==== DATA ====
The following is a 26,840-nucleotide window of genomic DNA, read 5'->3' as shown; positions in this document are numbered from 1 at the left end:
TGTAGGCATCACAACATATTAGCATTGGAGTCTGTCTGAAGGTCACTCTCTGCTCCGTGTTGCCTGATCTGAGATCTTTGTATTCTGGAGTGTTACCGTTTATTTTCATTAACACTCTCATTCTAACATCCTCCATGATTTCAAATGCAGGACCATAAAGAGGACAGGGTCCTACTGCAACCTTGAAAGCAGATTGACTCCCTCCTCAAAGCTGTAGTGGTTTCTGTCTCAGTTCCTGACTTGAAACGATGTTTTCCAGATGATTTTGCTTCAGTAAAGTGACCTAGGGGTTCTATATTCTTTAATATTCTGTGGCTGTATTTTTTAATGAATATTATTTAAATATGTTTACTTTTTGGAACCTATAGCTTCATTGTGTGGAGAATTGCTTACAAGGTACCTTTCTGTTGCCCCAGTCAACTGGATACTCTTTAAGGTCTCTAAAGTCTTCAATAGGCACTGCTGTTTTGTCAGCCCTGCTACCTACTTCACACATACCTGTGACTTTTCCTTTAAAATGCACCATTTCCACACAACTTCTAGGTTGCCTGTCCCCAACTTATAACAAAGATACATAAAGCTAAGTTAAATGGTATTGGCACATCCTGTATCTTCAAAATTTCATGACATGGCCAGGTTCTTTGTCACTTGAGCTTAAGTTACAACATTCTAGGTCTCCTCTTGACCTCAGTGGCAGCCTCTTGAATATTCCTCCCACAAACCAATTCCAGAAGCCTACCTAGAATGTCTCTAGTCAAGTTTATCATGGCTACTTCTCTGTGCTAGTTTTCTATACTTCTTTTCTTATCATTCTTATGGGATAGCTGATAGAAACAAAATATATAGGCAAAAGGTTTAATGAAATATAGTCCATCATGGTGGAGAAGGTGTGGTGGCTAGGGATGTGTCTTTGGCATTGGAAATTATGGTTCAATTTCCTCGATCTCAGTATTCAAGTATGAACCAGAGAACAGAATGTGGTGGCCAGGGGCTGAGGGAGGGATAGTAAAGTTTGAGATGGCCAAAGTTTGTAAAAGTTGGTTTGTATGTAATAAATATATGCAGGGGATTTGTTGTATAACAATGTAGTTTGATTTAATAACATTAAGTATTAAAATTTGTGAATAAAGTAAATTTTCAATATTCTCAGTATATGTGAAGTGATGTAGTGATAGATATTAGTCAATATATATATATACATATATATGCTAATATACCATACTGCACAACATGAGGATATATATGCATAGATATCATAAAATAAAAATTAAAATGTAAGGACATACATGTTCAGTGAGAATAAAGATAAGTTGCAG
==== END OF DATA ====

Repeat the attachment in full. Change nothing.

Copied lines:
The following is a 26,840-nucleotide window of genomic DNA, read 5'->3' as shown; positions in this document are numbered from 1 at the left end:
TGTAGGCATCACAACATATTAGCATTGGAGTCTGTCTGAAGGTCACTCTCTGCTCCGTGTTGCCTGATCTGAGATCTTTGTATTCTGGAGTGTTACCGTTTATTTTCATTAACACTCTCATTCTAACATCCTCCATGATTTCAAATGCAGGACCATAAAGAGGACAGGGTCCTACTGCAACCTTGAAAGCAGATTGACTCCCTCCTCAAAGCTGTAGTGGTTTCTGTCTCAGTTCCTGACTTGAAACGATGTTTTCCAGATGATTTTGCTTCAGTAAAGTGACCTAGGGGTTCTATATTCTTTAATATTCTGTGGCTGTATTTTTTAATGAATATTATTTAAATATGTTTACTTTTTGGAACCTATAGCTTCATTGTGTGGAGAATTGCTTACAAGGTACCTTTCTGTTGCCCCAGTCAACTGGATACTCTTTAAGGTCTCTAAAGTCTTCAATAGGCACTGCTGTTTTGTCAGCCCTGCTACCTACTTCACACATACCTGTGACTTTTCCTTTAAAATGCACCATTTCCACACAACTTCTAGGTTGCCTGTCCCCAACTTATAACAAAGATACATAAAGCTAAGTTAAATGGTATTGGCACATCCTGTATCTTCAAAATTTCATGACATGGCCAGGTTCTTTGTCACTTGAGCTTAAGTTACAACATTCTAGGTCTCCTCTTGACCTCAGTGGCAGCCTCTTGAATATTCCTCCCACAAACCAATTCCAGAAGCCTACCTAGAATGTCTCTAGTCAAGTTTATCATGGCTACTTCTCTGTGCTAGTTTTCTATACTTCTTTTCTTATCATTCTTATGGGATAGCTGATAGAAACAAAATATATAGGCAAAAGGTTTAATGAAATATAGTCCATCATGGTGGAGAAGGTGTGGTGGCTAGGGATGTGTCTTTGGCATTGGAAATTATGGTTCAATTTCCTCGATCTCAGTATTCAAGTATGAACCAGAGAACAGAATGTGGTGGCCAGGGGCTGAGGGAGGGATAGTAAAGTTTGAGATGGCCAAAGTTTGTAAAAGTTGGTTTGTATGTAATAAATATATGCAGGGGATTTGTTGTATAACAATGTAGTTTGATTTAATAACATTAAGTATTAAAATTTGTGAATAAAGTAAATTTTCAATATTCTCAGTATATGTGAAGTGATGTAGTGATAGATATTAGTCAATATATATATATACATATATATGCTAATATACCATACTGCACAACATGAGGATATATATGCATAGATATCATAAAATAAAAATTAAAATGTAAGGACATACATGTTCAGTGAGAATAAAGATAAGTTGCAG